How to Remove Residue from Your Dishwasher and Dishes

You’ve just bought a brand new dishwasher. You’re using high quality detergent. Yet each time you run the dishwasher, the dishes are coated with a white sticky residue of detergent. This practically requires you to rewash all the dishes by hand to remove it. How could this happen?

There are several different reasons why dishes don’t get clean in the dishwasher. The most important one is that you’re using a dishwasher detergent which isn’t compatible with your dishwasher model. Each dishwasher functions differently, so a detergent which worked fine in one machine leaves residue another.

I had this same problem when I bought a brand new Frigidaire dishwasher at Best Buy for around a thousand dollars. I thought that buying the higher end dishwasher would get my dishes sparkling clean. But when I continued to use my old baking soda Palmolive dishwasher detergent, which was the only thing that worked in my old machine, there was a residue on everything.

Here are some tips on removing that residue.

Use Vinegar

Vinegar is the first and least toxic cleaner to use on the inside of your dishwasher. You shouldn’t use it too often, since it will erode the lining of the washer. One trick is to pour a cup of vinegar in the bottom of the dishwasher, and then run a rinse cycle. If this doesn’t get the dishwasher clean, spray some vinegar on the surfaces and use a plastic scrubber to remove residue buildup. Be sure to scrub the heating element, which is prone to attracting and holding the residue more than other surfaces.

Refill the Rinse Aid

If the rinse aid has run out, this can cause significant problems with your dishwasher. Refill the reservoir, then wipe the outside with a towel or napkin and replace the plug. The rinse aid plays a very important role in getting dishes clean. Without it the dishwasher simply can’t get the detergent residues off your dishes.

Change Detergents

Check your dishwasher manufacturer’s recommendations for detergent. In my experience, the best detergent for removing residue by far is Cascade Complete. It seems a little expensive right off the shelf, but compared to the frustrations of running a dishwasher and not having clean dishes, it’s a small price to pay. It will cost you a fortune to take your dishwasher in to the shop or have a technician come to your home. So Cascade Complete is by comparison a bargain.

The only drawback is that while Cascade Complete really gets dishes clean, it is a relatively toxic detergent. I strongly recommend that you do not wash any plastics in the dishwasher, especially not in Cascade Complete. The plastic absorbs toxins from the detergent, and the heat in the dishwasher releases the toxins in the plastic. So clean your plastics by hand if you can find the time.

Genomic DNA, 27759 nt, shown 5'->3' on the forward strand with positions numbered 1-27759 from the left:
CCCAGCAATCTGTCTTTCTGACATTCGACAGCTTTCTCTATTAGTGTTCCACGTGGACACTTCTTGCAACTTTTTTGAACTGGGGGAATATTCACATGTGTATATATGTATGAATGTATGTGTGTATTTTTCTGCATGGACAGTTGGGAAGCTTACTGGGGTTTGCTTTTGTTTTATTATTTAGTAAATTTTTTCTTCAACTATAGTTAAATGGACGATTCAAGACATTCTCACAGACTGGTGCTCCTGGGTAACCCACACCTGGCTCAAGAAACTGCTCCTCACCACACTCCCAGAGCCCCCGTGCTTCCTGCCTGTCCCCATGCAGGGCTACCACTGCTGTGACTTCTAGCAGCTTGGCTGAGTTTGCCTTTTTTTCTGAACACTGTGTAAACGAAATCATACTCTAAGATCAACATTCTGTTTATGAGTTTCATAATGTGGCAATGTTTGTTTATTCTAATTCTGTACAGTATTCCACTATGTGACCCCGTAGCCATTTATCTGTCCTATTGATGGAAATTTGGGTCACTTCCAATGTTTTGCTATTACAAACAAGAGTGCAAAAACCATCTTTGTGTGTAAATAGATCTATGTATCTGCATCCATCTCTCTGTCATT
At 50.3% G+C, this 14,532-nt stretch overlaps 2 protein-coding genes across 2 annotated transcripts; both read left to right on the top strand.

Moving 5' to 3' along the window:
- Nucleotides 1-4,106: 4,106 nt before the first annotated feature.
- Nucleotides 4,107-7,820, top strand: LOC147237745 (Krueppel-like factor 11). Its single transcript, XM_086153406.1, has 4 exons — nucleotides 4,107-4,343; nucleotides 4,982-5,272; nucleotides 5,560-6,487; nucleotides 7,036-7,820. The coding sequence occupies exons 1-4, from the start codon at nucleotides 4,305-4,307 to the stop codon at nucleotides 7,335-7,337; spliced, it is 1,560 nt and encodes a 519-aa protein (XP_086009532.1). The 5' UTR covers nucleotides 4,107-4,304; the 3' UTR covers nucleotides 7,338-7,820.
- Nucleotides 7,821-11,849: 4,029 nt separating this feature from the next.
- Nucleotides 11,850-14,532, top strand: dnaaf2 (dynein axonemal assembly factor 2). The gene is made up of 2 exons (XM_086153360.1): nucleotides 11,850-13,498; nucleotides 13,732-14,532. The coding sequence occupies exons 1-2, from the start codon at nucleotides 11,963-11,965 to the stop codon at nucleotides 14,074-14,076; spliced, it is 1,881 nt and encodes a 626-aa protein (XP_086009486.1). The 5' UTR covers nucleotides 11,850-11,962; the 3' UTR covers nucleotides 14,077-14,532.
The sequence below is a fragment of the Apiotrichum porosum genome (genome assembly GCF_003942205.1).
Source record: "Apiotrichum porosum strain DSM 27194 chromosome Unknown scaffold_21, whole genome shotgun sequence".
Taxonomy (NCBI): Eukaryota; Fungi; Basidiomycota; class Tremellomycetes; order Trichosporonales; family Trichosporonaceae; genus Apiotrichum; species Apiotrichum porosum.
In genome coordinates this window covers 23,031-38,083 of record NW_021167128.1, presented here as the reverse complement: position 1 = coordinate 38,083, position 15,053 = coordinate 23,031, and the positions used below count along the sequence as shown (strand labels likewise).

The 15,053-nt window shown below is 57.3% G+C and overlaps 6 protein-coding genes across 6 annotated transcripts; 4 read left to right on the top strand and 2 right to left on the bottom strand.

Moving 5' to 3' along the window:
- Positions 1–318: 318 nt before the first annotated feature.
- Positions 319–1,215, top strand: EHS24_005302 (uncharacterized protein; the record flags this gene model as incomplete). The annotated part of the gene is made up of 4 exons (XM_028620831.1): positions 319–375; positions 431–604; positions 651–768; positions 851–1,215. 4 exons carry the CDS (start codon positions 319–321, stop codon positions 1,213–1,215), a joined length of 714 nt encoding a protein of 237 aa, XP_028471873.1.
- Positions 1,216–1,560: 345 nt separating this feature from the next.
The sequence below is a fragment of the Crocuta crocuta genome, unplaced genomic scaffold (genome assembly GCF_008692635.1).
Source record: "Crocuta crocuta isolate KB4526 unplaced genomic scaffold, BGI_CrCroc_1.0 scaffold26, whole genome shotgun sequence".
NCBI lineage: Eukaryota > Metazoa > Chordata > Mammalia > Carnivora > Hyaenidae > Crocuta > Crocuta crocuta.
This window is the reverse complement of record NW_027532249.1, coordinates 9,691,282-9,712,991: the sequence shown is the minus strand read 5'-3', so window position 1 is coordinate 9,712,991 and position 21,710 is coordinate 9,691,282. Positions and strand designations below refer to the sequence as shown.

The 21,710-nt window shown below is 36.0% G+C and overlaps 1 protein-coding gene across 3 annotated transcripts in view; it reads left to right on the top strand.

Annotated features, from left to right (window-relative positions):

Always Use Fresh Detergent

If your detergent has become old and dried up, this can contribute to dishwasher residue. Discard the old cakey detergent and start afresh. The buildup of bad detergent inside the washer can also contribute to this effect, so clean it out regularly.

Don’t Run the Heated Dry

Dishwasher detergent residue is like clay. If you run a heated dry, you’re basically baking it on, and it will be that much harder to remove. You don’t really need a heated dry cycle anyhow, and doing without it saves money.

Do Run the Heated Wash

Especially if the weather is cold outside, or if your water heater is not doing a good job, the heated wash is essential to getting dishes really clean. This is because the temperature in the water heater often is less than ideal for washing dishes, and can lose heat traveling through the pipes in your house. My dishwasher also has a “Sanirinse” function which subjects the dishes to a hot rinse after they’re done washing, and helps to sterilize the dishes, rinse off any remaining dishwasher detergent and food particles. During the hot months of the summer, the heated wash may actually raise temperatures inside your dishwasher to above optimum, so turn it off if you experience problems.

Test Your Water

If you don’t know whether your water is hard or soft, you may need to test it. Hard water requires more detergent, and soft water requires less. If you use lots of detergent in a soft water area, you can actually etch your glassware. Then that white “residue” film will become permanent, because it’s not really residue. So be sure that you know what water conditions you’re working with before you add your detergent.

These techniques should remove all of the residue from your dishes and dishwasher. If the build-up or food particles aren’t too severe, you can spray them with vinegar and wipe them with a towel. As a last resort, or in a pinch, you can hand wash the dishes which didn’t get clean.

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